By Mabel D. Awuku & Ampomah Patience



I lived 5 years of my life working tirelessly for one very wealthy man who could have treated me better than he did or, perhaps, ensure that I was educated also. I was denied formal education. I had no time to enjoy life as any normal child. At age 8, I was solely responsible for the upkeep of the house of this man.



I swept, washed and, worst of all, forced to keep him company anytime his wife was away. He sent money occasionally to my poor parents in the village under the pretence that I was schooling and being treated fairly. Contrary to that, I was being molested by him and his wife brutalized me physically by continuously hitting my head with objects, slapping me or beating the life out of me at the least provocation. I lived my life then in agony; yet I could not cry out for help until I attained 15 years.



A lady lawyer who I regard as my saviour once visited and I gathered courage to meet her under cover. I narrated to her my plight and ordeal, and that was how I was rescued from child labour.


Child labour has, over the years, been an issue of national and international concern which has brought together leaders of various nations for the purpose of finding solutions to it.


International and national organizations, civil society organizations, local communities and other relevant development partners have not been left out in the discourse of finding ways and means of bringing child labour to an end.

What is child labour?

The United Nations (UN) defines child labour as any work that deprives children of their childhood, their potential and their dignity, and which is harmful to their physical, moral and mental development.


Globally, about 168 million children are engaged in economic activities and also working full time, with agriculture alone deploying 70% of the world’s child labour whereas the remaining 30% is recorded in the mining sector.


By the nature of their work, these children are denied formal education, have no or little time to play and do not receive proper nutrition or care. They are also exposed to toxic substances and all forms physical, psychological and emotional abuse.


In all African settings, cultural values allow for allocation of chores for children as matter of moulding and making them responsible adults.
Chores contribute to a child’s maturity; they prepare children to serve others and also promotes family unity, thereby making children feel they are a valued part of the family, unlike leaving them on their own with computers and game materials where they are left out to play harmful and as well useful games and watch all kinds of things on the internet which shape their minds for better or for worse.


The Ghanaian cultural setting allows children to accompany or help parents who engage in daily work activities like farming, fishing and hunting, among others, mostly after school or during weekends. Parents who own shops also recruit their children into their businesses with the aim of training and passing-off or transferring knowledge and skills to them. This helps the children to be better prepared as heirs of the various work activities. These activities are not seen in the Ghanaian society as having any relation to child labour.


Child labour in Ghana


Activities such as helping around with the house chores, assisting in a family business or earning pocket money during holidays are not regarded as child labour.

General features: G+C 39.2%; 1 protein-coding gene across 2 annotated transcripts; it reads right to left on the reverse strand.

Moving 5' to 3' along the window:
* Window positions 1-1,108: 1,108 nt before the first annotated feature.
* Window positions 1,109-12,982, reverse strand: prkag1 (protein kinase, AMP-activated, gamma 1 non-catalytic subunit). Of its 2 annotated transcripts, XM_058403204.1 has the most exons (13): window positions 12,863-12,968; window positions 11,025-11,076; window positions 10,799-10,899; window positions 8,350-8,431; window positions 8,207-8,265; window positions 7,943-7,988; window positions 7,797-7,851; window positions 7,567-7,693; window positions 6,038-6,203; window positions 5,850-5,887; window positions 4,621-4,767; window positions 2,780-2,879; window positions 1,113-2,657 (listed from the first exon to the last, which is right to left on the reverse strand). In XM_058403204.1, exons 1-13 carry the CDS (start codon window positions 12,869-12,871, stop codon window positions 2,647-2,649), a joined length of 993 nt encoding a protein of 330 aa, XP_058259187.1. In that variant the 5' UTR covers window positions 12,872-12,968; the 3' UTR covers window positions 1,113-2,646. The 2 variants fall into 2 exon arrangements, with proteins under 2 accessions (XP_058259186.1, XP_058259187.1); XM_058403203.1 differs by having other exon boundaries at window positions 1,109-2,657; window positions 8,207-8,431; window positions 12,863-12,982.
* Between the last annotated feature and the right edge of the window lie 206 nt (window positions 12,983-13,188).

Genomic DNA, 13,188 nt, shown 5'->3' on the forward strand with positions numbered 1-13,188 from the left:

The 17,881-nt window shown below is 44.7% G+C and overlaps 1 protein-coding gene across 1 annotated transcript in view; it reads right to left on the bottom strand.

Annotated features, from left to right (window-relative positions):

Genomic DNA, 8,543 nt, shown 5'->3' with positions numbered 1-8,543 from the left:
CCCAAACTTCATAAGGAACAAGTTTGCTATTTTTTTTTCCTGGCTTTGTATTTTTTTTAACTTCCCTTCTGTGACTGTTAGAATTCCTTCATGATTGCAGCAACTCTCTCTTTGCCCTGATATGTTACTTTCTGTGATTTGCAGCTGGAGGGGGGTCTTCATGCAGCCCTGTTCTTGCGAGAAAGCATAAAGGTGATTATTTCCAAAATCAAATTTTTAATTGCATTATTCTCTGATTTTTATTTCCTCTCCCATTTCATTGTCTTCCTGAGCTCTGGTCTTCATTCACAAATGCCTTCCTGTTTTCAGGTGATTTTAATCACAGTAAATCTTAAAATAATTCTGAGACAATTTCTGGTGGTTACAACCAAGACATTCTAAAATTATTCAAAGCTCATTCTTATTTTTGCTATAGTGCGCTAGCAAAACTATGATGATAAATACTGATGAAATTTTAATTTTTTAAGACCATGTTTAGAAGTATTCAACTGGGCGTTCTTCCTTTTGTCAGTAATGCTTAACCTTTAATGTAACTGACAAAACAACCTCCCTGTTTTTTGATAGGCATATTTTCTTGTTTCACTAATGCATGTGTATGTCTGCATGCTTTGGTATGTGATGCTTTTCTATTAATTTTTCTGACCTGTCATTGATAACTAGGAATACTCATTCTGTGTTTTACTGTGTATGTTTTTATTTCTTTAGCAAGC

In other words, not every work children engage in can be referred to as child labour though most working children are labourers.


However, instances where children are camped in homes where they are physically and sexually abused, left without education and proper nutritional care are situations of child labour.


It is, therefore, common to find children in the streets begging for food, selling wares or engaging in a local business either in the transportation of heavy loads, popularly known as kaya.


In Ghana, the 2014 Ghana Labour Standards Survey (GLS6) showed 1,982,553 children aged between 5-17 years out of over 8 million, representing 21.8 per cent are engaged in child labour.


Some causes of child labour


Child labour has been in existence even before the 16th century. Over population, poverty, parental illiteracy, lack of proper education, urbanization and availability of cheap child labour are some common causes of wide-spread child labour.


Most illiterate parents do not understand the need for the wholesome physical, cognitive, and emotional development of their children. Being uneducated and unexposed themselves, they do not understand the need for educating their children.


Other factors responsible for the perpetuation of child labour include irresponsible parenting, children born out of wedlock and children with no parents and relatives who become street children and engage in any work to survive.


Lack of meaningful alternatives such as affordable schools and quality education according to the ILO is another major factor driving children to harmful labour.


Measures to be taken


Elimination of poverty, free and compulsory quality education as well as proper and strict implementation of labour laws can help in the eradication of child labour.


The detrimental effects of child labour cannot be prevented by keeping children in school without fully withdrawing them from inappropriate work schedules or workloads. Keeping children in schools for quality education is one of the effective antidotes for child labour.


The future of our children starts from now. Let us all come together to ensure children are disengaged from activities that are detrimental to their health and developmental growth. Together, we can.


The writer is an officer of the Information Services Department.

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